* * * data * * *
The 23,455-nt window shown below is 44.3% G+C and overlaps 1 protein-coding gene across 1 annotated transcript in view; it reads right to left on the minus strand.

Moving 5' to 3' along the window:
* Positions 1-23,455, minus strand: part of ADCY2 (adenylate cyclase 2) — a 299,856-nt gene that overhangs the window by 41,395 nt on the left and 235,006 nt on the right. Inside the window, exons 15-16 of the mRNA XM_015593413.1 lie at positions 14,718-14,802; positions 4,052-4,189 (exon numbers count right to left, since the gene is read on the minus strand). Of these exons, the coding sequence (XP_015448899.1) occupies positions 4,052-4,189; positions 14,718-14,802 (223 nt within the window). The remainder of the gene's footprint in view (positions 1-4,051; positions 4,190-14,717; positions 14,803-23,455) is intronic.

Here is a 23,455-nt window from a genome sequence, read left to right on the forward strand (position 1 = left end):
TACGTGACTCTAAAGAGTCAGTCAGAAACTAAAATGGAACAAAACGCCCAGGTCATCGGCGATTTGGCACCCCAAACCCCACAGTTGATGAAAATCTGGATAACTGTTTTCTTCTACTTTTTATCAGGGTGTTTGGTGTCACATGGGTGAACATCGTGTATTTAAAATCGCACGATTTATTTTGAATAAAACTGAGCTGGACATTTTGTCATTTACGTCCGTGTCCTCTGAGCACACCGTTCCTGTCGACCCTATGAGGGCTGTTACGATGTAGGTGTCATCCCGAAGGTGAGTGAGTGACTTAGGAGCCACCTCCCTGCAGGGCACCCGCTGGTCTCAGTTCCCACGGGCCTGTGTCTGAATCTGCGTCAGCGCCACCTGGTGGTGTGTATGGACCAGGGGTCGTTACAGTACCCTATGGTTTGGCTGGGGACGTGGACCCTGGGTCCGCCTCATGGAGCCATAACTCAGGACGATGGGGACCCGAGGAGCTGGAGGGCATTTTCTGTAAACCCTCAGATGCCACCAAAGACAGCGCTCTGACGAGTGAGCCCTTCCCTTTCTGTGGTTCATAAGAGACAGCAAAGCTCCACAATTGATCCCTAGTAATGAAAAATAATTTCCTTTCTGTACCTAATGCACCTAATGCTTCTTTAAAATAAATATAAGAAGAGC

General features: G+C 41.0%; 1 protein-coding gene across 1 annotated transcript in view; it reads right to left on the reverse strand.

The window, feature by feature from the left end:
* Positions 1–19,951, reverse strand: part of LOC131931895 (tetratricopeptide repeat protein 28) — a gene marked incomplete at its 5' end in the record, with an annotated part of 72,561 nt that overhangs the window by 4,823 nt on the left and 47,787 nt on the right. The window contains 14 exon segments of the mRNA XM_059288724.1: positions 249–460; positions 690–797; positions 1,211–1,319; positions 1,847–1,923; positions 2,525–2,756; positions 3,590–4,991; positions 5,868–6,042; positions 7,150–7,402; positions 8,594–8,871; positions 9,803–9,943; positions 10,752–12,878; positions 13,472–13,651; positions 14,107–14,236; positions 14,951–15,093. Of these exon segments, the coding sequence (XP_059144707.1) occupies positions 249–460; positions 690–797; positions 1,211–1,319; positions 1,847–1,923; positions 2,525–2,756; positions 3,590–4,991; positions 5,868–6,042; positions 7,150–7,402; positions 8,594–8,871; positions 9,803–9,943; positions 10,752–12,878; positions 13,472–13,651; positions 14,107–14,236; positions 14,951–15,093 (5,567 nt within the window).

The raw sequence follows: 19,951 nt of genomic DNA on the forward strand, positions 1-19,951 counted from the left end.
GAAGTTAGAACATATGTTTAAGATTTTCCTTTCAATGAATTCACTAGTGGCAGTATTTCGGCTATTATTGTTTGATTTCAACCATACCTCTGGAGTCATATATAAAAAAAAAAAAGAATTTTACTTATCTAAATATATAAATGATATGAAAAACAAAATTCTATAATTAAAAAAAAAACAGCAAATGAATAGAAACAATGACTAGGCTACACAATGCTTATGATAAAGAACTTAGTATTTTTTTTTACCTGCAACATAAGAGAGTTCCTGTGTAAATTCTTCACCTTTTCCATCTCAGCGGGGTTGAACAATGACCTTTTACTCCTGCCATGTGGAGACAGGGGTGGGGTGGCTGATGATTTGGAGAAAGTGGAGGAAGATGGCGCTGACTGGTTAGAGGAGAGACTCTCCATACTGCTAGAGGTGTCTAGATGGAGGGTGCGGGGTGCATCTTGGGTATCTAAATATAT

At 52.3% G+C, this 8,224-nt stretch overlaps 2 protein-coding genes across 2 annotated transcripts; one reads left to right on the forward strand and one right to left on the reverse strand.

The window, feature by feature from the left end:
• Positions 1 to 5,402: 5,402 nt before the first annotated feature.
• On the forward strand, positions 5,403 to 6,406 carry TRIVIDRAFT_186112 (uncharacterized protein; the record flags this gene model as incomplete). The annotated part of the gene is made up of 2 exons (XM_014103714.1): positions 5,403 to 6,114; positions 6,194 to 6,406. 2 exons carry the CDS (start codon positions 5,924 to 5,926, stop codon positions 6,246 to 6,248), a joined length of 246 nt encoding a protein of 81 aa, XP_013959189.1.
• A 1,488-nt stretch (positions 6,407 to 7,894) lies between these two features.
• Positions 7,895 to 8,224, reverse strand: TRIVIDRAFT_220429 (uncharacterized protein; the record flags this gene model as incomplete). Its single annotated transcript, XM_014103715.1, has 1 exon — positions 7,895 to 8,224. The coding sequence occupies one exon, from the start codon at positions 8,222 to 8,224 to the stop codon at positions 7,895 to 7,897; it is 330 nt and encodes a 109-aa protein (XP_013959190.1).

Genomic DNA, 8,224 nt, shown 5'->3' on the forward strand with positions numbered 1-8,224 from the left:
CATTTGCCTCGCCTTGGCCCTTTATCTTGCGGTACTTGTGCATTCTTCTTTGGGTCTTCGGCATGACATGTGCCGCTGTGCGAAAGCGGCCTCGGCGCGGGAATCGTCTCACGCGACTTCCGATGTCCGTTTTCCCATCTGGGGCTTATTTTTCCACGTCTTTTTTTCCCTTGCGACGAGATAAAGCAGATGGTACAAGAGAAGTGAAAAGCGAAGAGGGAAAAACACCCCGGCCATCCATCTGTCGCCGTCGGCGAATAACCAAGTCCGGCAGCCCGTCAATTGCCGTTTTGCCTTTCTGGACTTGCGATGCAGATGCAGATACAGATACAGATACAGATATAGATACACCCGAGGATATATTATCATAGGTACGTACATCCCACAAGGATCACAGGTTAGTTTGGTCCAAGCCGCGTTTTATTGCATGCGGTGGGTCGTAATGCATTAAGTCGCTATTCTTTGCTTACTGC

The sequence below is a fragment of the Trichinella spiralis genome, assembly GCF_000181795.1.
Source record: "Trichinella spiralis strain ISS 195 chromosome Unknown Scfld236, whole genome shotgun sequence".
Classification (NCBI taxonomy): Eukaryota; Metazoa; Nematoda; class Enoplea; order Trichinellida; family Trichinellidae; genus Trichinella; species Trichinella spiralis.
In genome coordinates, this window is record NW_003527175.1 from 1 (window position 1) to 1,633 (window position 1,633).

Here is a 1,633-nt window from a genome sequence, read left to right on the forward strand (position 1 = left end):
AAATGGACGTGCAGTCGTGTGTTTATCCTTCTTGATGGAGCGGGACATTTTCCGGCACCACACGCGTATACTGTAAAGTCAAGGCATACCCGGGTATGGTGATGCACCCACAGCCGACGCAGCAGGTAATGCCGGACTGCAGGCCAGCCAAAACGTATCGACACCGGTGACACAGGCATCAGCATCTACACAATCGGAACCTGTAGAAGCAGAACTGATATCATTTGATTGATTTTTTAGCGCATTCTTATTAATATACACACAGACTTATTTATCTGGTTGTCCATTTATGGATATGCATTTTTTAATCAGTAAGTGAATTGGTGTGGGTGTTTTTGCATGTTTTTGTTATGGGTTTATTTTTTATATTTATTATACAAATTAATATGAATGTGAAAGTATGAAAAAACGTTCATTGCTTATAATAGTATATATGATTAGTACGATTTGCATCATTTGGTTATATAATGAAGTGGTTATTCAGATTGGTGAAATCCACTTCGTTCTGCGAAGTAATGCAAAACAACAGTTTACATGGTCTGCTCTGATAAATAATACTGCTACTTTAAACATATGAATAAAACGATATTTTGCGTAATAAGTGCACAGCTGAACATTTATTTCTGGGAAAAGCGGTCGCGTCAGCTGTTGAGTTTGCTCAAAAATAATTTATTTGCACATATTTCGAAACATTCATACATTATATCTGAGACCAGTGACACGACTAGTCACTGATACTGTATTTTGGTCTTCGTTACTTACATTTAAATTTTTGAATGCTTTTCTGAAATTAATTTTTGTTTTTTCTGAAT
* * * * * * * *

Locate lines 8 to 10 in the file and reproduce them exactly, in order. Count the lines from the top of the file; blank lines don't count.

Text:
* Positions 1–19,951, reverse strand: part of LOC131931895 (tetratricopeptide repeat protein 28) — a gene marked incomplete at its 5' end in the record, with an annotated part of 72,561 nt that overhangs the window by 4,823 nt on the left and 47,787 nt on the right. The window contains 14 exon segments of the mRNA XM_059288724.1: positions 249–460; positions 690–797; positions 1,211–1,319; positions 1,847–1,923; positions 2,525–2,756; positions 3,590–4,991; positions 5,868–6,042; positions 7,150–7,402; positions 8,594–8,871; positions 9,803–9,943; positions 10,752–12,878; positions 13,472–13,651; positions 14,107–14,236; positions 14,951–15,093. Of these exon segments, the coding sequence (XP_059144707.1) occupies positions 249–460; positions 690–797; positions 1,211–1,319; positions 1,847–1,923; positions 2,525–2,756; positions 3,590–4,991; positions 5,868–6,042; positions 7,150–7,402; positions 8,594–8,871; positions 9,803–9,943; positions 10,752–12,878; positions 13,472–13,651; positions 14,107–14,236; positions 14,951–15,093 (5,567 nt within the window).

The raw sequence follows: 19,951 nt of genomic DNA on the forward strand, positions 1-19,951 counted from the left end.
GAAGTTAGAACATATGTTTAAGATTTTCCTTTCAATGAATTCACTAGTGGCAGTATTTCGGCTATTATTGTTTGATTTCAACCATACCTCTGGAGTCATATATAAAAAAAAAAAAGAATTTTACTTATCTAAATATATAAATGATATGAAAAACAAAATTCTATAATTAAAAAAAAAACAGCAAATGAATAGAAACAATGACTAGGCTACACAATGCTTATGATAAAGAACTTAGTATTTTTTTTTACCTGCAACATAAGAGAGTTCCTGTGTAAATTCTTCACCTTTTCCATCTCAGCGGGGTTGAACAATGACCTTTTACTCCTGCCATGTGGAGACAGGGGTGGGGTGGCTGATGATTTGGAGAAAGTGGAGGAAGATGGCGCTGACTGGTTAGAGGAGAGACTCTCCATACTGCTAGAGGTGTCTAGATGGAGGGTGCGGGGTGCATCTTGGGTATCTAAATATAT